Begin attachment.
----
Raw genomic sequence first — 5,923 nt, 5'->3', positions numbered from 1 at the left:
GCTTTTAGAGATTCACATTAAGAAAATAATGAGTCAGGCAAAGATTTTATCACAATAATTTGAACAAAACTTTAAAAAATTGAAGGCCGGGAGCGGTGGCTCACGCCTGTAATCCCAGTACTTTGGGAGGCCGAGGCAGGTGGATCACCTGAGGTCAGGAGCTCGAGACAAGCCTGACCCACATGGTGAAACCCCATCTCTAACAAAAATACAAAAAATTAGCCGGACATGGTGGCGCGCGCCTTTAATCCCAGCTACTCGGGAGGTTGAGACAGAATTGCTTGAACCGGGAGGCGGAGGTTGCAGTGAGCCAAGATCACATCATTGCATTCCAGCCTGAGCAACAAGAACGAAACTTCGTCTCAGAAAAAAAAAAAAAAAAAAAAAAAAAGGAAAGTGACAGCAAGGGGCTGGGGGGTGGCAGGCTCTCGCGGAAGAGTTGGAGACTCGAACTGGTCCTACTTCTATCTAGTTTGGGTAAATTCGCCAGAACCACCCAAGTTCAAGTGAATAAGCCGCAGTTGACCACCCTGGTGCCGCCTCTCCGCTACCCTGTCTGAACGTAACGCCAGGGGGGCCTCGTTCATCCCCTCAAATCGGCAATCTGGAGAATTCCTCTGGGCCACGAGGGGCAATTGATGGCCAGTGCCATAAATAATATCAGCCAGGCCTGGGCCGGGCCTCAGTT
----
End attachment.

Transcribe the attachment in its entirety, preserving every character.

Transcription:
Raw genomic sequence first — 5,923 nt, 5'->3', positions numbered from 1 at the left:
GCTTTTAGAGATTCACATTAAGAAAATAATGAGTCAGGCAAAGATTTTATCACAATAATTTGAACAAAACTTTAAAAAATTGAAGGCCGGGAGCGGTGGCTCACGCCTGTAATCCCAGTACTTTGGGAGGCCGAGGCAGGTGGATCACCTGAGGTCAGGAGCTCGAGACAAGCCTGACCCACATGGTGAAACCCCATCTCTAACAAAAATACAAAAAATTAGCCGGACATGGTGGCGCGCGCCTTTAATCCCAGCTACTCGGGAGGTTGAGACAGAATTGCTTGAACCGGGAGGCGGAGGTTGCAGTGAGCCAAGATCACATCATTGCATTCCAGCCTGAGCAACAAGAACGAAACTTCGTCTCAGAAAAAAAAAAAAAAAAAAAAAAAAAGGAAAGTGACAGCAAGGGGCTGGGGGGTGGCAGGCTCTCGCGGAAGAGTTGGAGACTCGAACTGGTCCTACTTCTATCTAGTTTGGGTAAATTCGCCAGAACCACCCAAGTTCAAGTGAATAAGCCGCAGTTGACCACCCTGGTGCCGCCTCTCCGCTACCCTGTCTGAACGTAACGCCAGGGGGGCCTCGTTCATCCCCTCAAATCGGCAATCTGGAGAATTCCTCTGGGCCACGAGGGGCAATTGATGGCCAGTGCCATAAATAATATCAGCCAGGCCTGGGCCGGGCCTCAGTT